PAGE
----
After visiting this blog, you may be wondering “Can this REALLY make a difference in our lives and in our environment? Will we REALLY benefit from all this?”. Well, we would be biased in saying yes, so we have decided to convince you that this can really MAKE A DIFFERENCE.
On July 10, 2000, the Philippines experienced one of the worst trash-based disasters in the world. During this time, a huge mountain of trash fell upon hundreds of people in the Payatas Dumpsite in Quezon City, killing most and injuring many others. Many Filipinos still remember this event with shock and disgust.
Payatas Dumpsite, Quezon City, Philippines
If you take a good look at the situation, the cause of the tragedy was garbage; the copious amounts of garbage we dispose everyday led to that terrible disaster. In 2003, the National Solid Waste Management Commission (NSWMC) of the Department of Environment and Natural Resources (DENR) estimated that the Philippines disposed around 27,397 TONS of garbage daily; in contrast, in 2000, only 19,700 tons were being disposed daily. If in 2000, the Payatas Dumpsite was already a hazard, how much more today now that the amount of waste being disposed has increased tremendously?
Now, you might be asking “Where does vermiculture fit into all this?”; the answer is simple, it is one of the integral components in the solution to this problem. Of all this waste, 50% of its compostion is yard, wood, and kitchen waste; in short, BIODEGRADABLE waste. This is the kind of waste that is used for composting and vermiculture. As you SHOULD know by now, composting is the process of speeding up the decomposition process in biodegradable matter; in contrast, vermiculture is composting using worms. As you can probably see by now, there is a connection between the two. Both vermiculture (and composting) turn biodegradable matter into organic fertilizer; 50% of trash in the Philippines is Biodegradable matter (and is also probably the case in other countries). THEREFORE, from this given information, we can derive the following conclusion: Vermiculture (and composting) are important in the reduction of trash.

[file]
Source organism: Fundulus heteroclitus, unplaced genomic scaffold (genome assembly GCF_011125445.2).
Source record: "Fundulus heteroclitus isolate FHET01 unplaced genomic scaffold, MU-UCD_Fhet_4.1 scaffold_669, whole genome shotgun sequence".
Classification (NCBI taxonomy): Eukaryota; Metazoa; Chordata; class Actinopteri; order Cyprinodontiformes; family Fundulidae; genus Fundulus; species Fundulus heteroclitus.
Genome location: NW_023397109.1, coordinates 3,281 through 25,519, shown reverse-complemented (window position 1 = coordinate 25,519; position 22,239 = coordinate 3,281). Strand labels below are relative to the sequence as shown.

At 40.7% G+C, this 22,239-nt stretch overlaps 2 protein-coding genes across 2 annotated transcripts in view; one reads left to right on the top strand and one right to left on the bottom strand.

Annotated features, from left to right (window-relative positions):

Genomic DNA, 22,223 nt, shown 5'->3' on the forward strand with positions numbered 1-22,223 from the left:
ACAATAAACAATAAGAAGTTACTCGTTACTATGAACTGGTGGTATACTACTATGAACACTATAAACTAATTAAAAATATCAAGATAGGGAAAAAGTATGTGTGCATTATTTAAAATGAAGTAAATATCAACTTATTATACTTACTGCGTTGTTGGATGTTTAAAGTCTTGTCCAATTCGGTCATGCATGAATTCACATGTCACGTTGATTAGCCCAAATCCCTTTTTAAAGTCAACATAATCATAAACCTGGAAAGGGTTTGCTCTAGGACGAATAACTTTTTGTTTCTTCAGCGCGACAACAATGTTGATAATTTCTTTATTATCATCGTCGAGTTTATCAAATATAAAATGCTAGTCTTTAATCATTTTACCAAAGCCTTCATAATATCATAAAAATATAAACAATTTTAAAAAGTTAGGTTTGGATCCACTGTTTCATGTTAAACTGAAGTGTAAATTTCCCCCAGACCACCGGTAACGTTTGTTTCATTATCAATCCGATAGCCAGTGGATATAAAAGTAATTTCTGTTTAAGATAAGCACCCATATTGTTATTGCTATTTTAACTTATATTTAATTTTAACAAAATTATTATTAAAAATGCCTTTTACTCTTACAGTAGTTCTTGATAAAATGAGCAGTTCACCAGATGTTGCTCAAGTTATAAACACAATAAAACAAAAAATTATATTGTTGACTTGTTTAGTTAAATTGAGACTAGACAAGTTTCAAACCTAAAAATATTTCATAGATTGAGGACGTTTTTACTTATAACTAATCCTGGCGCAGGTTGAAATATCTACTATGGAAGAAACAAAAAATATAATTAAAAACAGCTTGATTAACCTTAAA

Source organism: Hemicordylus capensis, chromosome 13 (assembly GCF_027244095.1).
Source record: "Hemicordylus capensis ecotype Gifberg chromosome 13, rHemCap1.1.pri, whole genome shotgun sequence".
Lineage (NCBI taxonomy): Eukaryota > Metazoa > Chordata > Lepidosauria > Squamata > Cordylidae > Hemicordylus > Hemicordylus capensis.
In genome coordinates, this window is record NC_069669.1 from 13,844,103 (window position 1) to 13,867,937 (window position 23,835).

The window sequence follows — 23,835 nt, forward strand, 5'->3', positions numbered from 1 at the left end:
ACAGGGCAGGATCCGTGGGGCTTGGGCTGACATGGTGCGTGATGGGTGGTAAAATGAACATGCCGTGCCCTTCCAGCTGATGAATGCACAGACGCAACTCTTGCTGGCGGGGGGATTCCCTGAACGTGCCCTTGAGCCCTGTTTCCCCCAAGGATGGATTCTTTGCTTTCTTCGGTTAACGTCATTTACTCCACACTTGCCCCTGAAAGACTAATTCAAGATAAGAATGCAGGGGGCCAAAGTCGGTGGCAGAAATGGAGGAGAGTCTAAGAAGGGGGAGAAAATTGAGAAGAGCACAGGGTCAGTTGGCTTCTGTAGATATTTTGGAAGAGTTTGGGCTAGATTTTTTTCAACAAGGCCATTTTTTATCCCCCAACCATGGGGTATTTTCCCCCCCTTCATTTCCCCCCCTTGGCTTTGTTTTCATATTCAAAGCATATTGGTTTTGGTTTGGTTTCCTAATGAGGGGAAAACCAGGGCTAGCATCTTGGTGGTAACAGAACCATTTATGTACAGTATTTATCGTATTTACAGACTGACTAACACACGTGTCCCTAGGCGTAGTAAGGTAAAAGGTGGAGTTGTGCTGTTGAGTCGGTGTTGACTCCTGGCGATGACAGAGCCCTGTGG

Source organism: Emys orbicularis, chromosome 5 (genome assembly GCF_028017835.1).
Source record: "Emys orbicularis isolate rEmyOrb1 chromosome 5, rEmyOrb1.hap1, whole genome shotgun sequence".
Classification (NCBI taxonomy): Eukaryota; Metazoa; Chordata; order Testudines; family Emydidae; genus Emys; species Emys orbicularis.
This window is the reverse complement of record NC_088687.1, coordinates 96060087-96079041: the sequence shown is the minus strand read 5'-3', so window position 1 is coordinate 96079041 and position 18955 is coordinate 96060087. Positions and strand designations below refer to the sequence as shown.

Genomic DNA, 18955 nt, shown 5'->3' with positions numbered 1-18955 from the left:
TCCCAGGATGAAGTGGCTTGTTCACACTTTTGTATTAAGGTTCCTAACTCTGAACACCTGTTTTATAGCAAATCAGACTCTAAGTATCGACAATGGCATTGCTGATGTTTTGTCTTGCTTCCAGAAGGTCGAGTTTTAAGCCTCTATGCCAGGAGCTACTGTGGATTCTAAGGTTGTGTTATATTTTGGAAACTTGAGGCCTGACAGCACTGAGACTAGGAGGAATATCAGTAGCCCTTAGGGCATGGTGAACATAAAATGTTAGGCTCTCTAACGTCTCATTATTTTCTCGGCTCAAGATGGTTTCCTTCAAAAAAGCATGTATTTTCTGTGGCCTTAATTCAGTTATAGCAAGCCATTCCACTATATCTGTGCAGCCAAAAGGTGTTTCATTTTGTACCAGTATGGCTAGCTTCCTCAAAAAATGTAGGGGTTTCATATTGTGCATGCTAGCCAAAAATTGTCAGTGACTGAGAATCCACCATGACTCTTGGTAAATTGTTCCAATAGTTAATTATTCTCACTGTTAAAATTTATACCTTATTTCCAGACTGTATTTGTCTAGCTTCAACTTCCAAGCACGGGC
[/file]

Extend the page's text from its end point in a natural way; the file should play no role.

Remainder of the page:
IF vermiculture (and composting ) are both utilized to their fullest potential (ergo, they are widely practiced and implemented), the (positive) impact of this on the amount of trash generated (and the environment) will be phenomenal. Imagine, if they ARE utilized to their fullest potential, assuming that EVERYONE practices vermiculture and composting, half of the trash produced each day will be ELIMINATED. The amount of trash will be reduced from 27, 397 tons daily to 13,698.5 tons; in short, we will prevent 13,698.5 tons of trash from being dumped daily, 95,889.5 tons weekly, appox. 383,558 tons monthly, and 5,003,377.125 tons annually. Let us tell you this, that makes a HUGE difference.
After reading this post, we hope that you will have changed your perspective of vermiculture (and composting as well) for the better; after all, those little, seemingly insignificant things that we do turn into big things when magnified to a population of hundreds of thousands, or millions, or even billions. So remember…. if you think worms are useless….
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Filed under: Benefits, Connections, Vermiculture | Tagged: Benefits, Connections, Vermiculture | 6 Comments »